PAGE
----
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Monoaural musical hallucinations caused by a thalamocortical auditory radiation infarct: a case report.

Woo PY, Leung LN, Cheng ST, Chan KY - J Med Case Rep (2014)

Bottom Line: Their causation can be classified as associated with either psychiatric disorders, such as schizophrenia, or organic disorders, such as epilepsy or sensorineural deafness.Our patient did not experience any psychiatric symptoms and there was no other neurological deficit.Our patient was managed expectantly and after three months her symptoms subsided spontaneously.

View Article: PubMed Central - PubMed

Affiliation: Room 318, Nursing Quarters, Department of Neurosurgery, Kwong Wah Hospital, 25 Waterloo Road, Yaumatei, Hong Kong, SAR, China. wym307@ha.org.hk.

ABSTRACT

Introduction: Musical hallucinations are complex auditory perceptions in the absence of an external acoustic stimulus and are often consistent with previous listening experience. Their causation can be classified as associated with either psychiatric disorders, such as schizophrenia, or organic disorders, such as epilepsy or sensorineural deafness. Non-epileptic musical hallucinosis due to lesions of the central auditory pathway, especially of the thalamocortical auditory radiation, is rare.

Case presentation: We describe the case of an 85-year old ethnic Chinese woman with a history of transient ischemic attacks and chronic bilateral hearing impairment, who experienced an acute onset of left unilateral musical hallucinations. Our patient did not experience any psychiatric symptoms and there was no other neurological deficit. Pure tone audiometry revealed bilateral hypacusis and magnetic resonance imaging revealed a right non-dominant hemisphere sublenticular lacunar infarct of the thalamocortical auditory radiation. Our patient was managed expectantly and after three months her symptoms subsided spontaneously.

Conclusion: We propose that all patients with monoaural musical hallucinations have brain imaging to rule out a central organic cause, especially within the non-dominant hemisphere, regardless of the presence of a hearing impairment.

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Related in: MedlinePlus

Central auditory pathway schematic and magnetic resonance imaging features of the patient’s brain. (a) Schematic of the central auditory pathway. The last subcortical station is the medial geniculate body (MGB), where there is ipsilateral projection of fibers to the primary and association auditory cortices. Extensive bilateral decussations exist from the cochlear nucleus (CN), superior olivary nucleus (SON) and inferior colliculus (IC). The majority of fibers reaching the MGB are derived from the contralateral cochlear nerve (black line with grey arrows; lateral lemniscus (LL)). An infarct of the auditory radiation and sensorineural hearing loss of the contralateral ear could cause contralateral monoaural musical hallucinosis. (b,c) T2-weighted magnetic resonance imaging (MRI) sequences showing sublenticular location of infarct (axial, white arrowhead in b; coronal, white arrow in c). (d) Restricted diffusion of the same lesion on diffusion-weighted MRI confirming infarction (black arrowhead).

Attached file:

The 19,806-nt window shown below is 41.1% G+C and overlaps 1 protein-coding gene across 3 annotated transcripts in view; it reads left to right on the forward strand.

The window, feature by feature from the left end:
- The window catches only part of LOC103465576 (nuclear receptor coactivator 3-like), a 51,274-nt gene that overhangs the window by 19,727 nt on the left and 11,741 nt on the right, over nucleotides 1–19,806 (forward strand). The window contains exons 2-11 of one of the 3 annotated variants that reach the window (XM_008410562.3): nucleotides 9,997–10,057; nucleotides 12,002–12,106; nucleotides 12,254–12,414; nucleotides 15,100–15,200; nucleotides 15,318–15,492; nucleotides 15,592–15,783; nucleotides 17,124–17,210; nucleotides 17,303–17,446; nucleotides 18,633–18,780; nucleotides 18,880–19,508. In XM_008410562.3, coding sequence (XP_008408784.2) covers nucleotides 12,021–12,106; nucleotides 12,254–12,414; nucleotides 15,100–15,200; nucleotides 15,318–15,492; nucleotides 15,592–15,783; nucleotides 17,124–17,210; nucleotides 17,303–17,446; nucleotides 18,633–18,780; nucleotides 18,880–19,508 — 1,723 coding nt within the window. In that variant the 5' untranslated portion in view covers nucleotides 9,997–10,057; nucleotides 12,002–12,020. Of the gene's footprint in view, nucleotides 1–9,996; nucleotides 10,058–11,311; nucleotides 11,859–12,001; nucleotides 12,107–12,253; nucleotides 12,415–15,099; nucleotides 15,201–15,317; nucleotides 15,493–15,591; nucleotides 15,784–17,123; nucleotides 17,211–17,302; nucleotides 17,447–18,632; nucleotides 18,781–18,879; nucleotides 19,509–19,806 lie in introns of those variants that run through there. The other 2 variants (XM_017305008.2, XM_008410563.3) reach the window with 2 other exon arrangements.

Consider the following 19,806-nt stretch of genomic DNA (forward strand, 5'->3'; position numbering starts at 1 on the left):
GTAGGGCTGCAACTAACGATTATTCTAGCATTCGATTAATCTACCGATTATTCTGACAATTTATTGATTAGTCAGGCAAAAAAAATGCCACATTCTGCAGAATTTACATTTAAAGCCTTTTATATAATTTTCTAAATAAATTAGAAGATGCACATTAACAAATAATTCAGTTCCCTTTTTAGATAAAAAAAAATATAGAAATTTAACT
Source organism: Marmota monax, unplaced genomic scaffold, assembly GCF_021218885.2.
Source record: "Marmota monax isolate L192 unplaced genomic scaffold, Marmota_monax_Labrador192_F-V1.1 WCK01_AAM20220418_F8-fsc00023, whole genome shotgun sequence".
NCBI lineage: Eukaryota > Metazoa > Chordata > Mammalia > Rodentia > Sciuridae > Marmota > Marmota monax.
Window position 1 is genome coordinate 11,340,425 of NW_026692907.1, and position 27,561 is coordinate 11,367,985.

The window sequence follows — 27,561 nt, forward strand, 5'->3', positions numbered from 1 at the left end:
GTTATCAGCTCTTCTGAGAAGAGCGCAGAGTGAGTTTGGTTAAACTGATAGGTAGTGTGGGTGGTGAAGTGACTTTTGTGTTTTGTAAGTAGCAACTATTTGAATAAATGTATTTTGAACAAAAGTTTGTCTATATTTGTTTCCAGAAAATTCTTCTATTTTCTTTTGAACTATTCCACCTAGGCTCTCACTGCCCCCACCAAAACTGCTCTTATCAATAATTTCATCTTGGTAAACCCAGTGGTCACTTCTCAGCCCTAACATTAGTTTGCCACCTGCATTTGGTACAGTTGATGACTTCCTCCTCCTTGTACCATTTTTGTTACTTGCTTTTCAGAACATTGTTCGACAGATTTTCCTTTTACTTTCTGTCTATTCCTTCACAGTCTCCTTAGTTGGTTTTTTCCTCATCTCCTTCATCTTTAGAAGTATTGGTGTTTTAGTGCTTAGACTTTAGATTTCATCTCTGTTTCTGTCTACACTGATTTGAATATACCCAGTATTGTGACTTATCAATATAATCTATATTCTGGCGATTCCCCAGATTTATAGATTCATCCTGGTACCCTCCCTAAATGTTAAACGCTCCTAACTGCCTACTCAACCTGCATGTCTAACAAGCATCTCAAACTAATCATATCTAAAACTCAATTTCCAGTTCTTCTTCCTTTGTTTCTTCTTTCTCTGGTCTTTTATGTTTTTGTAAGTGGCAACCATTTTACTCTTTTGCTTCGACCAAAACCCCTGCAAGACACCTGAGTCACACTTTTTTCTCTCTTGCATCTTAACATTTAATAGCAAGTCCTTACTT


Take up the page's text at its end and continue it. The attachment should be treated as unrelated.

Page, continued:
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Fig1: Central auditory pathway schematic and magnetic resonance imaging features of the patient’s brain. (a) Schematic of the central auditory pathway. The last subcortical station is the medial geniculate body (MGB), where there is ipsilateral projection of fibers to the primary and association auditory cortices. Extensive bilateral decussations exist from the cochlear nucleus (CN), superior olivary nucleus (SON) and inferior colliculus (IC). The majority of fibers reaching the MGB are derived from the contralateral cochlear nerve (black line with grey arrows; lateral lemniscus (LL)). An infarct of the auditory radiation and sensorineural hearing loss of the contralateral ear could cause contralateral monoaural musical hallucinosis. (b,c) T2-weighted magnetic resonance imaging (MRI) sequences showing sublenticular location of infarct (axial, white arrowhead in b; coronal, white arrow in c). (d) Restricted diffusion of the same lesion on diffusion-weighted MRI confirming infarction (black arrowhead).